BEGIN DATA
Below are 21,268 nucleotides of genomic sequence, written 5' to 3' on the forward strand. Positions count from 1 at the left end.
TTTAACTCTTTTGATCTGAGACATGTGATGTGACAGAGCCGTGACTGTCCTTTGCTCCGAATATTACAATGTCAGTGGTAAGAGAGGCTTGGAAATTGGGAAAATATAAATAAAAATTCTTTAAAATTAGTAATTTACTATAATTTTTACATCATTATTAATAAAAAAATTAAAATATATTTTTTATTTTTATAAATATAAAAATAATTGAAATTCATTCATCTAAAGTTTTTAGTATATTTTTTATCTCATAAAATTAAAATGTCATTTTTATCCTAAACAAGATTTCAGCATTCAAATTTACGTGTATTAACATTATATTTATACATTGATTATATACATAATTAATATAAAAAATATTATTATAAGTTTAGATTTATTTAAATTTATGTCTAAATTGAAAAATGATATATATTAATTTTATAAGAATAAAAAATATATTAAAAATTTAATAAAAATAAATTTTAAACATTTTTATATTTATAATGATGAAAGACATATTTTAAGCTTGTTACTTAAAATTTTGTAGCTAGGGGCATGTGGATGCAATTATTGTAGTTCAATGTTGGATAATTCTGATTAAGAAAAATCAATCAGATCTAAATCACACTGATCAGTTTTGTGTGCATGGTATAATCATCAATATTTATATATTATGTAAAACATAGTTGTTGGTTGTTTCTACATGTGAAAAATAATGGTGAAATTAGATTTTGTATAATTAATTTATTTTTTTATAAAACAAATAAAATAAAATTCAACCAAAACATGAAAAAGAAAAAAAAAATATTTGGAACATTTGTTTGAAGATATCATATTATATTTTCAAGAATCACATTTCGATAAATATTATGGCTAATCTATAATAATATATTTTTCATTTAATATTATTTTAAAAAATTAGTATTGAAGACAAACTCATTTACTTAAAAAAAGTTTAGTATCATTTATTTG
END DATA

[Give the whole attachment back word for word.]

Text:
Below are 21,268 nucleotides of genomic sequence, written 5' to 3' on the forward strand. Positions count from 1 at the left end.
TTTAACTCTTTTGATCTGAGACATGTGATGTGACAGAGCCGTGACTGTCCTTTGCTCCGAATATTACAATGTCAGTGGTAAGAGAGGCTTGGAAATTGGGAAAATATAAATAAAAATTCTTTAAAATTAGTAATTTACTATAATTTTTACATCATTATTAATAAAAAAATTAAAATATATTTTTTATTTTTATAAATATAAAAATAATTGAAATTCATTCATCTAAAGTTTTTAGTATATTTTTTATCTCATAAAATTAAAATGTCATTTTTATCCTAAACAAGATTTCAGCATTCAAATTTACGTGTATTAACATTATATTTATACATTGATTATATACATAATTAATATAAAAAATATTATTATAAGTTTAGATTTATTTAAATTTATGTCTAAATTGAAAAATGATATATATTAATTTTATAAGAATAAAAAATATATTAAAAATTTAATAAAAATAAATTTTAAACATTTTTATATTTATAATGATGAAAGACATATTTTAAGCTTGTTACTTAAAATTTTGTAGCTAGGGGCATGTGGATGCAATTATTGTAGTTCAATGTTGGATAATTCTGATTAAGAAAAATCAATCAGATCTAAATCACACTGATCAGTTTTGTGTGCATGGTATAATCATCAATATTTATATATTATGTAAAACATAGTTGTTGGTTGTTTCTACATGTGAAAAATAATGGTGAAATTAGATTTTGTATAATTAATTTATTTTTTTATAAAACAAATAAAATAAAATTCAACCAAAACATGAAAAAGAAAAAAAAAATATTTGGAACATTTGTTTGAAGATATCATATTATATTTTCAAGAATCACATTTCGATAAATATTATGGCTAATCTATAATAATATATTTTTCATTTAATATTATTTTAAAAAATTAGTATTGAAGACAAACTCATTTACTTAAAAAAAGTTTAGTATCATTTATTTG